Masters champion Adam Scott looks like an athlete with that slim waste and those rock hard biceps that rival Tiger Woods’ at his muscle shirted best. And he’s got that gorgeous golf swing that has long been the envy of his peers, that is better than Rory McIlroy’s much heralded action, and that enabled him to lead the field in GIR with 55, or an super impressive 76.4%.
Given his appearance, swing and physique, his chicken wing stance with the long putter looks all the more ridiculous – and it is far more unsightly than the stances used by Els, Simpson, and Bradley.
But Scott is not about appearances or else he would have never adopted such a silly looking putting technique – nor would he have snagged Stevie Williams for his bag, the same Stevie that helped Woods to 13 of his 14 majors. In short, prior to anchoring and Stevie, Scott was a putting challenged golfer with a weak mental game in the majors – a combo that led to a most mediocre record in the majors that included zero top tens in his 16 starts from 2007-2010 (after a 3t in the PGA, his best finish in the next 16 majors was 12t).
Then he hires Stevie, who has literally written the book on the mental game (Golf at the Top with Steve Williams), goes to the long wand, and voila, he becomes a contender, and now a champion. The difference makers on Sunday came on the 18th green of regulation and the second playoff hole where Scott holed 15-20 foot birdie putts – one that positioned him for a playoff, and the one that won it on the tenth green over Angel Cabrera, the classy Argentinian whose bid for a birdie missed by less than an inch.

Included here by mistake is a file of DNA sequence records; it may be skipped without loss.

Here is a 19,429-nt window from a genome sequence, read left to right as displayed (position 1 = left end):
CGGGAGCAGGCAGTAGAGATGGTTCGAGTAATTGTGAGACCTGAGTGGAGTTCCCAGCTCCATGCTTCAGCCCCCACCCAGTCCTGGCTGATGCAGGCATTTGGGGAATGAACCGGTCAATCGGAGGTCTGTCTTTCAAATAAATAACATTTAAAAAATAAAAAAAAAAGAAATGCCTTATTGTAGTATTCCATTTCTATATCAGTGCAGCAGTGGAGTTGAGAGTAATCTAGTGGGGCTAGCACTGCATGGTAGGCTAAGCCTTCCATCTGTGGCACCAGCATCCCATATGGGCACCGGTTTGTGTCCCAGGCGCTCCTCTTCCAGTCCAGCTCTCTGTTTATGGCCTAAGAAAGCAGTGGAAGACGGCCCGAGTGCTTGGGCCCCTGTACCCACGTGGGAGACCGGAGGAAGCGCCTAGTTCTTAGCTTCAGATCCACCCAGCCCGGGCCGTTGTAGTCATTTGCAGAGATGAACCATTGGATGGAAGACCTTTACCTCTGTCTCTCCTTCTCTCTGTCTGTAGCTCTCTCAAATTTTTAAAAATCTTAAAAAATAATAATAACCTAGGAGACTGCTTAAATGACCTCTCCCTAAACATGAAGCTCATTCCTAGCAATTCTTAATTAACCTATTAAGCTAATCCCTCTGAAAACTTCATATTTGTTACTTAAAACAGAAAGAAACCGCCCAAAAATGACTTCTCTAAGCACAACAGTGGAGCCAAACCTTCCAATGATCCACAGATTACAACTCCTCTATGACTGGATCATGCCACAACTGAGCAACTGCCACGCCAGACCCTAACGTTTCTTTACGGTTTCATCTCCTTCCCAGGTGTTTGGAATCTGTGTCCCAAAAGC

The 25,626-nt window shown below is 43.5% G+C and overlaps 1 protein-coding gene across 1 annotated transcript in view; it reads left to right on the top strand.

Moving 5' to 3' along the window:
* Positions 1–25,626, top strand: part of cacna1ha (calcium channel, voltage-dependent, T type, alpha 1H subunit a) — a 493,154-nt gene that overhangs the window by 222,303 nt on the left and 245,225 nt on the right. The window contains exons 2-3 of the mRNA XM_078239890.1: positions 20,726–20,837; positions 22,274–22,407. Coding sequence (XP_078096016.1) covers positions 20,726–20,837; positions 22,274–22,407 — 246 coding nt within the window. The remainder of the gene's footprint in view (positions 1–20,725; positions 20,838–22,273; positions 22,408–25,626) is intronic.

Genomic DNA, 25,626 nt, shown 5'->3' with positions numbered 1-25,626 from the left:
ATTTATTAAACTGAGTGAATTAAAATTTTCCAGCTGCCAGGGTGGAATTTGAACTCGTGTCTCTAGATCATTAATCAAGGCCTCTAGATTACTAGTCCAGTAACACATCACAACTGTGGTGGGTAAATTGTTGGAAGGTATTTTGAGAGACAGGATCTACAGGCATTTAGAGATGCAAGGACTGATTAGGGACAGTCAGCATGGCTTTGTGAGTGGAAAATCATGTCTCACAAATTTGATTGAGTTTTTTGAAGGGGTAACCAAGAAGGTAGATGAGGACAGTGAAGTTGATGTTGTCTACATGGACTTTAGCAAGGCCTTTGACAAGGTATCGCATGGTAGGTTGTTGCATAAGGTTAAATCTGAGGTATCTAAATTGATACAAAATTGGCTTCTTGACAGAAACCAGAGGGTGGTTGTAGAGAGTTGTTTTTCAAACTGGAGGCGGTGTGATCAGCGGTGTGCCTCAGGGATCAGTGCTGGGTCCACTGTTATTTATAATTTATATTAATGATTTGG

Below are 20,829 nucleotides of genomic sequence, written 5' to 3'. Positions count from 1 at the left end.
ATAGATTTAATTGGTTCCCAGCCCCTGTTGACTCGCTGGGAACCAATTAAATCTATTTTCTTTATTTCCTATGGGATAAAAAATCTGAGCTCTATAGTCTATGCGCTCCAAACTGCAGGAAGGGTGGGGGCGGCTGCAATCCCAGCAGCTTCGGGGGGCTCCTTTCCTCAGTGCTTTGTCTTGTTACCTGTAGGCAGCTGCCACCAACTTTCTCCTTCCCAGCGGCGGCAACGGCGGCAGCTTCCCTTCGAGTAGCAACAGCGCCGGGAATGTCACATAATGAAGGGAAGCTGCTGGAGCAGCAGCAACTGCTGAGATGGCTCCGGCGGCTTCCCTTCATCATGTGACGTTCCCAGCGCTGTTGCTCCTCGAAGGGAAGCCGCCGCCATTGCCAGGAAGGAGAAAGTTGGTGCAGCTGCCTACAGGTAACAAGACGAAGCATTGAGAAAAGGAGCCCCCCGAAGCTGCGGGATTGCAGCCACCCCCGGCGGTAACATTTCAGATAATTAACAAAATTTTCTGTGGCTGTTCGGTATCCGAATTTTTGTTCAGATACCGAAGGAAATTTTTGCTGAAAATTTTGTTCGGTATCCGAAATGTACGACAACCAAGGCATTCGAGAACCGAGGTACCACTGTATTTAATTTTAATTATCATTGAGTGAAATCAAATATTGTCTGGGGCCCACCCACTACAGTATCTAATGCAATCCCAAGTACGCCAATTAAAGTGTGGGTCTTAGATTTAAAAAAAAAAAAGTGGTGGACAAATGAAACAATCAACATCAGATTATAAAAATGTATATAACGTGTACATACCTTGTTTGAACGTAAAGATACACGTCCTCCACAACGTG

With his victory at the Masters, Scott has become the poster boy for the anchored putter crew, supplanting Keegan Bradley, who broke the ice with his win at the 2011 PGA. Why Scott? He has got the looks, the game’s best caddie, the best swing, the best overall record with the long putter, the momentum, and the prospect for winning the most majors with the AP.
The golf world has long wondered if, and when, the super talented Scott would break through and win a major. Now that he has, there is every indication that he will win many more. He’s got 11 more opportunities to establish his legacy as the Best Player with an Anchored Putter, assuming the ban goes in force in 2016 as scheduled. Then he will be able to prove that he can win when he takes of the training wheels and ditches the chicken wing.
When his career is over, Scott may have a half dozen majors – a few with the anchored putter, and a few without. We will never know, however, if he would have won any majors with the short putter if he hadn’t first gotten that surge of confidence that came from winning with the long one.